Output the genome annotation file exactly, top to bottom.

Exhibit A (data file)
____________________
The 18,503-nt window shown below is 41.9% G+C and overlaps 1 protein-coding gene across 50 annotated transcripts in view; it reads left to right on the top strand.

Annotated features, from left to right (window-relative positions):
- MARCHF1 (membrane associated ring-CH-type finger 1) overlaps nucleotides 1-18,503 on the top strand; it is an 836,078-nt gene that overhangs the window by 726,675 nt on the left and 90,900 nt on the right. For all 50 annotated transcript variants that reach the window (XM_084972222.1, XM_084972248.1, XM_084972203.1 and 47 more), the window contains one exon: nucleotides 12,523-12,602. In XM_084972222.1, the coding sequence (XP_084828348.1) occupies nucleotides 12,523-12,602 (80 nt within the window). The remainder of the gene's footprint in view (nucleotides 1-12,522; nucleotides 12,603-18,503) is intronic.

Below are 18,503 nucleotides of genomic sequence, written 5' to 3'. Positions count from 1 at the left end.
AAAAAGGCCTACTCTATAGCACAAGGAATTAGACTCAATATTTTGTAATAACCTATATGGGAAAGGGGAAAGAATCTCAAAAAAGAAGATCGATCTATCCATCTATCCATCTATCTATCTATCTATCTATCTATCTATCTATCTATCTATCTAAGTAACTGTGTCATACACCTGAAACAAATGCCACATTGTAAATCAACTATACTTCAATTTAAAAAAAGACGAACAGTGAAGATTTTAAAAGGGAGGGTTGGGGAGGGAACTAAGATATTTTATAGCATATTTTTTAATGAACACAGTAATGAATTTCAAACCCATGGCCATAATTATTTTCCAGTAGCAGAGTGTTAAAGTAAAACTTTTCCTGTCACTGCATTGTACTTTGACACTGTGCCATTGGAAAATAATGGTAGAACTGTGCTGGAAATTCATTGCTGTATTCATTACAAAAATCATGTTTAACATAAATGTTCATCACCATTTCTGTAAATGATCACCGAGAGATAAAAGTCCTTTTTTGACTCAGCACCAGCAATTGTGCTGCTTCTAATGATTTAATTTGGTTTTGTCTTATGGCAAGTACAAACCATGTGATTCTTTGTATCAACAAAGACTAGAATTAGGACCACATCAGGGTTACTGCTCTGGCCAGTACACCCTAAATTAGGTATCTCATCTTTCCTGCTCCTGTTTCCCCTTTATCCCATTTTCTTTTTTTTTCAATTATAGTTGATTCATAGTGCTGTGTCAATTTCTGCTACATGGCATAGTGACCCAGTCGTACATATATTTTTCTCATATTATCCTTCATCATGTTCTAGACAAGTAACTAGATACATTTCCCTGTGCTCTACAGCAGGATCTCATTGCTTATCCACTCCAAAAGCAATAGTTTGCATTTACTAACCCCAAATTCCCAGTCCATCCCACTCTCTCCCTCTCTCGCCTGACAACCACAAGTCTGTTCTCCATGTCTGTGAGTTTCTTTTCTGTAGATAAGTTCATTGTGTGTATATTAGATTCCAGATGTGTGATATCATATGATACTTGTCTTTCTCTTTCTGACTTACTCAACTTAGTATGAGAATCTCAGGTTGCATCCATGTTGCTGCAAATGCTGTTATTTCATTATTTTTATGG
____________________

The 18,503-nt window shown below is 41.9% G+C and overlaps 1 protein-coding gene across 50 annotated transcripts in view; it reads left to right on the top strand.

Annotated features, from left to right (window-relative positions):
- MARCHF1 (membrane associated ring-CH-type finger 1) overlaps nucleotides 1-18,503 on the top strand; it is an 836,078-nt gene that overhangs the window by 726,675 nt on the left and 90,900 nt on the right. For all 50 annotated transcript variants that reach the window (XM_084972222.1, XM_084972248.1, XM_084972203.1 and 47 more), the window contains one exon: nucleotides 12,523-12,602. In XM_084972222.1, the coding sequence (XP_084828348.1) occupies nucleotides 12,523-12,602 (80 nt within the window). The remainder of the gene's footprint in view (nucleotides 1-12,522; nucleotides 12,603-18,503) is intronic.

Below are 18,503 nucleotides of genomic sequence, written 5' to 3'. Positions count from 1 at the left end.
AAAAAGGCCTACTCTATAGCACAAGGAATTAGACTCAATATTTTGTAATAACCTATATGGGAAAGGGGAAAGAATCTCAAAAAAGAAGATCGATCTATCCATCTATCCATCTATCTATCTATCTATCTATCTATCTATCTATCTATCTATCTAAGTAACTGTGTCATACACCTGAAACAAATGCCACATTGTAAATCAACTATACTTCAATTTAAAAAAAGACGAACAGTGAAGATTTTAAAAGGGAGGGTTGGGGAGGGAACTAAGATATTTTATAGCATATTTTTTAATGAACACAGTAATGAATTTCAAACCCATGGCCATAATTATTTTCCAGTAGCAGAGTGTTAAAGTAAAACTTTTCCTGTCACTGCATTGTACTTTGACACTGTGCCATTGGAAAATAATGGTAGAACTGTGCTGGAAATTCATTGCTGTATTCATTACAAAAATCATGTTTAACATAAATGTTCATCACCATTTCTGTAAATGATCACCGAGAGATAAAAGTCCTTTTTTGACTCAGCACCAGCAATTGTGCTGCTTCTAATGATTTAATTTGGTTTTGTCTTATGGCAAGTACAAACCATGTGATTCTTTGTATCAACAAAGACTAGAATTAGGACCACATCAGGGTTACTGCTCTGGCCAGTACACCCTAAATTAGGTATCTCATCTTTCCTGCTCCTGTTTCCCCTTTATCCCATTTTCTTTTTTTTTCAATTATAGTTGATTCATAGTGCTGTGTCAATTTCTGCTACATGGCATAGTGACCCAGTCGTACATATATTTTTCTCATATTATCCTTCATCATGTTCTAGACAAGTAACTAGATACATTTCCCTGTGCTCTACAGCAGGATCTCATTGCTTATCCACTCCAAAAGCAATAGTTTGCATTTACTAACCCCAAATTCCCAGTCCATCCCACTCTCTCCCTCTCTCGCCTGACAACCACAAGTCTGTTCTCCATGTCTGTGAGTTTCTTTTCTGTAGATAAGTTCATTGTGTGTATATTAGATTCCAGATGTGTGATATCATATGATACTTGTCTTTCTCTTTCTGACTTACTCAACTTAGTATGAGAATCTCAGGTTGCATCCATGTTGCTGCAAATGCTGTTATTTCATTATTTTTATGG